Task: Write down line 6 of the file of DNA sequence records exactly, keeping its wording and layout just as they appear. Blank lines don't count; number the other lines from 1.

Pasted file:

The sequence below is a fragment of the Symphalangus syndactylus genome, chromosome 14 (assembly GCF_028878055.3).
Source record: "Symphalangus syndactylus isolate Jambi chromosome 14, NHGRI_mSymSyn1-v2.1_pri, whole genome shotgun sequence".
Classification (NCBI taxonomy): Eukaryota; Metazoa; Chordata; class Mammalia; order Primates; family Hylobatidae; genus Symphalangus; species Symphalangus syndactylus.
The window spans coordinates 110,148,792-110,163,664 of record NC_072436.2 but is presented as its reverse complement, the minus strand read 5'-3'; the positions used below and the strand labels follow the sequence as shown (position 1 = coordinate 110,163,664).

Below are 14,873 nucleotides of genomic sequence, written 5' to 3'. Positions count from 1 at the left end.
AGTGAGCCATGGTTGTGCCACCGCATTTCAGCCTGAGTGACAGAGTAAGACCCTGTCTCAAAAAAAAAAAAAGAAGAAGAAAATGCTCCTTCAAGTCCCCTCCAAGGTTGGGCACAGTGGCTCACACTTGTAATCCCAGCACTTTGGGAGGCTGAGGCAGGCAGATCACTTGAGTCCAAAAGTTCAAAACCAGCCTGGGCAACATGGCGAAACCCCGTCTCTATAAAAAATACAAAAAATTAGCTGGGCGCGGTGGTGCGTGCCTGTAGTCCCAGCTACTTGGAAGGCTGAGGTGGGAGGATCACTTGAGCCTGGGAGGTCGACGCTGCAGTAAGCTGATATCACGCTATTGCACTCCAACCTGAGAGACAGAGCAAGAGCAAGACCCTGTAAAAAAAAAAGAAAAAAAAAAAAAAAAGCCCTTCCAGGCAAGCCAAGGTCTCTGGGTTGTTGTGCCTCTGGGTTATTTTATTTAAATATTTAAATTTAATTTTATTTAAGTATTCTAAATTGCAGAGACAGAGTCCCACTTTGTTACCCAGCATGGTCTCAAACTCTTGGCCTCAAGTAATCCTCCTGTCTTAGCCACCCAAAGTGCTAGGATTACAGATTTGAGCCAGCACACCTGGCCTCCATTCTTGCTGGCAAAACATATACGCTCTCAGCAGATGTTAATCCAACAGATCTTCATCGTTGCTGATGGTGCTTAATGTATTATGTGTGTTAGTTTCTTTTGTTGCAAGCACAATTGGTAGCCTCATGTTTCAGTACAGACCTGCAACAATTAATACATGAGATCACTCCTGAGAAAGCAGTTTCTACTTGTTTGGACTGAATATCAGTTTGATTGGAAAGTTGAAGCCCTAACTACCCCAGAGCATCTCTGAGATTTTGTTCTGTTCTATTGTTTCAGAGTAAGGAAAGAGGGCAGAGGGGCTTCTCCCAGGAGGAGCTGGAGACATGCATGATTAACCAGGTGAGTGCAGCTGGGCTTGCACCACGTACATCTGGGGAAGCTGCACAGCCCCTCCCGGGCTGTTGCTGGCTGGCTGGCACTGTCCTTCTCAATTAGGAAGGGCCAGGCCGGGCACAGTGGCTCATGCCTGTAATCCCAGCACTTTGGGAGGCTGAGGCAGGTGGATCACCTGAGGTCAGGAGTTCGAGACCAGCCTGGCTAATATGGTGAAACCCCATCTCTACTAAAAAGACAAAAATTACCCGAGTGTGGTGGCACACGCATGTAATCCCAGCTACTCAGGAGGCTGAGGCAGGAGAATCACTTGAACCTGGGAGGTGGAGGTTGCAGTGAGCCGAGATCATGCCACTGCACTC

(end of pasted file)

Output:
AGTGAGCCATGGTTGTGCCACCGCATTTCAGCCTGAGTGACAGAGTAAGACCCTGTCTCAAAAAAAAAAAAAGAAGAAGAAAATGCTCCTTCAAGTCCCCTCCAAGGTTGGGCACAGTGGCTCACACTTGTAATCCCAGCACTTTGGGAGGCTGAGGCAGGCAGATCACTTGAGTCCAAAAGTTCAAAACCAGCCTGGGCAACATGGCGAAACCCCGTCTCTATAAAAAATACAAAAAATTAGCTGGGCGCGGTGGTGCGTGCCTGTAGTCCCAGCTACTTGGAAGGCTGAGGTGGGAGGATCACTTGAGCCTGGGAGGTCGACGCTGCAGTAAGCTGATATCACGCTATTGCACTCCAACCTGAGAGACAGAGCAAGAGCAAGACCCTGTAAAAAAAAAAGAAAAAAAAAAAAAAAAGCCCTTCCAGGCAAGCCAAGGTCTCTGGGTTGTTGTGCCTCTGGGTTATTTTATTTAAATATTTAAATTTAATTTTATTTAAGTATTCTAAATTGCAGAGACAGAGTCCCACTTTGTTACCCAGCATGGTCTCAAACTCTTGGCCTCAAGTAATCCTCCTGTCTTAGCCACCCAAAGTGCTAGGATTACAGATTTGAGCCAGCACACCTGGCCTCCATTCTTGCTGGCAAAACATATACGCTCTCAGCAGATGTTAATCCAACAGATCTTCATCGTTGCTGATGGTGCTTAATGTATTATGTGTGTTAGTTTCTTTTGTTGCAAGCACAATTGGTAGCCTCATGTTTCAGTACAGACCTGCAACAATTAATACATGAGATCACTCCTGAGAAAGCAGTTTCTACTTGTTTGGACTGAATATCAGTTTGATTGGAAAGTTGAAGCCCTAACTACCCCAGAGCATCTCTGAGATTTTGTTCTGTTCTATTGTTTCAGAGTAAGGAAAGAGGGCAGAGGGGCTTCTCCCAGGAGGAGCTGGAGACATGCATGATTAACCAGGTGAGTGCAGCTGGGCTTGCACCACGTACATCTGGGGAAGCTGCACAGCCCCTCCCGGGCTGTTGCTGGCTGGCTGGCACTGTCCTTCTCAATTAGGAAGGGCCAGGCCGGGCACAGTGGCTCATGCCTGTAATCCCAGCACTTTGGGAGGCTGAGGCAGGTGGATCACCTGAGGTCAGGAGTTCGAGACCAGCCTGGCTAATATGGTGAAACCCCATCTCTACTAAAAAGACAAAAATTACCCGAGTGTGGTGGCACACGCATGTAATCCCAGCTACTCAGGAGGCTGAGGCAGGAGAATCACTTGAACCTGGGAGGTGGAGGTTGCAGTGAGCCGAGATCATGCCACTGCACTC